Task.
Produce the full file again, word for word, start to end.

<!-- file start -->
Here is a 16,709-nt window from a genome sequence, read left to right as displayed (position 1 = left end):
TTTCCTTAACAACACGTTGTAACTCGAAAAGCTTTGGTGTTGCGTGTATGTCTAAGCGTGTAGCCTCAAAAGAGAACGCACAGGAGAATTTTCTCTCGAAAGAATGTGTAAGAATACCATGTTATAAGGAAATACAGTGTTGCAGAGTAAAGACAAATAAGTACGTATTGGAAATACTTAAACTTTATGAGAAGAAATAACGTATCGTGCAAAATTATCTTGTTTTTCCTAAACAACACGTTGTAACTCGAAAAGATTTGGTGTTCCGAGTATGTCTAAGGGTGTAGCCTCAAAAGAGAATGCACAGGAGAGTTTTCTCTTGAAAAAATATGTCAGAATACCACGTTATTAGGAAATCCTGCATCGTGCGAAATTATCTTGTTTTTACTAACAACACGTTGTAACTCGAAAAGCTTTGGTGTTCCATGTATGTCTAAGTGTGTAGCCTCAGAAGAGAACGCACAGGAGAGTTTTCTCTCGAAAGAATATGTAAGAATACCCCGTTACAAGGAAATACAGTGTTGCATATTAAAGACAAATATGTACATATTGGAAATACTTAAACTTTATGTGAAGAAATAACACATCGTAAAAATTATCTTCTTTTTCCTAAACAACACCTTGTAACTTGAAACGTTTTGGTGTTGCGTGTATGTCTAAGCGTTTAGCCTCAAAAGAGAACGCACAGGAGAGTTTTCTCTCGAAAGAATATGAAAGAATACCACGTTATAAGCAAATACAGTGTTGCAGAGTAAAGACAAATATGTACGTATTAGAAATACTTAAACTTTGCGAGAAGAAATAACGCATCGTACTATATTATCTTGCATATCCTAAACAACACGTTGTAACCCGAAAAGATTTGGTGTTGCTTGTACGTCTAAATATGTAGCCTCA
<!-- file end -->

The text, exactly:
Here is a 16,709-nt window from a genome sequence, read left to right as displayed (position 1 = left end):
TTTCCTTAACAACACGTTGTAACTCGAAAAGCTTTGGTGTTGCGTGTATGTCTAAGCGTGTAGCCTCAAAAGAGAACGCACAGGAGAATTTTCTCTCGAAAGAATGTGTAAGAATACCATGTTATAAGGAAATACAGTGTTGCAGAGTAAAGACAAATAAGTACGTATTGGAAATACTTAAACTTTATGAGAAGAAATAACGTATCGTGCAAAATTATCTTGTTTTTCCTAAACAACACGTTGTAACTCGAAAAGATTTGGTGTTCCGAGTATGTCTAAGGGTGTAGCCTCAAAAGAGAATGCACAGGAGAGTTTTCTCTTGAAAAAATATGTCAGAATACCACGTTATTAGGAAATCCTGCATCGTGCGAAATTATCTTGTTTTTACTAACAACACGTTGTAACTCGAAAAGCTTTGGTGTTCCATGTATGTCTAAGTGTGTAGCCTCAGAAGAGAACGCACAGGAGAGTTTTCTCTCGAAAGAATATGTAAGAATACCCCGTTACAAGGAAATACAGTGTTGCATATTAAAGACAAATATGTACATATTGGAAATACTTAAACTTTATGTGAAGAAATAACACATCGTAAAAATTATCTTCTTTTTCCTAAACAACACCTTGTAACTTGAAACGTTTTGGTGTTGCGTGTATGTCTAAGCGTTTAGCCTCAAAAGAGAACGCACAGGAGAGTTTTCTCTCGAAAGAATATGAAAGAATACCACGTTATAAGCAAATACAGTGTTGCAGAGTAAAGACAAATATGTACGTATTAGAAATACTTAAACTTTGCGAGAAGAAATAACGCATCGTACTATATTATCTTGCATATCCTAAACAACACGTTGTAACCCGAAAAGATTTGGTGTTGCTTGTACGTCTAAATATGTAGCCTCA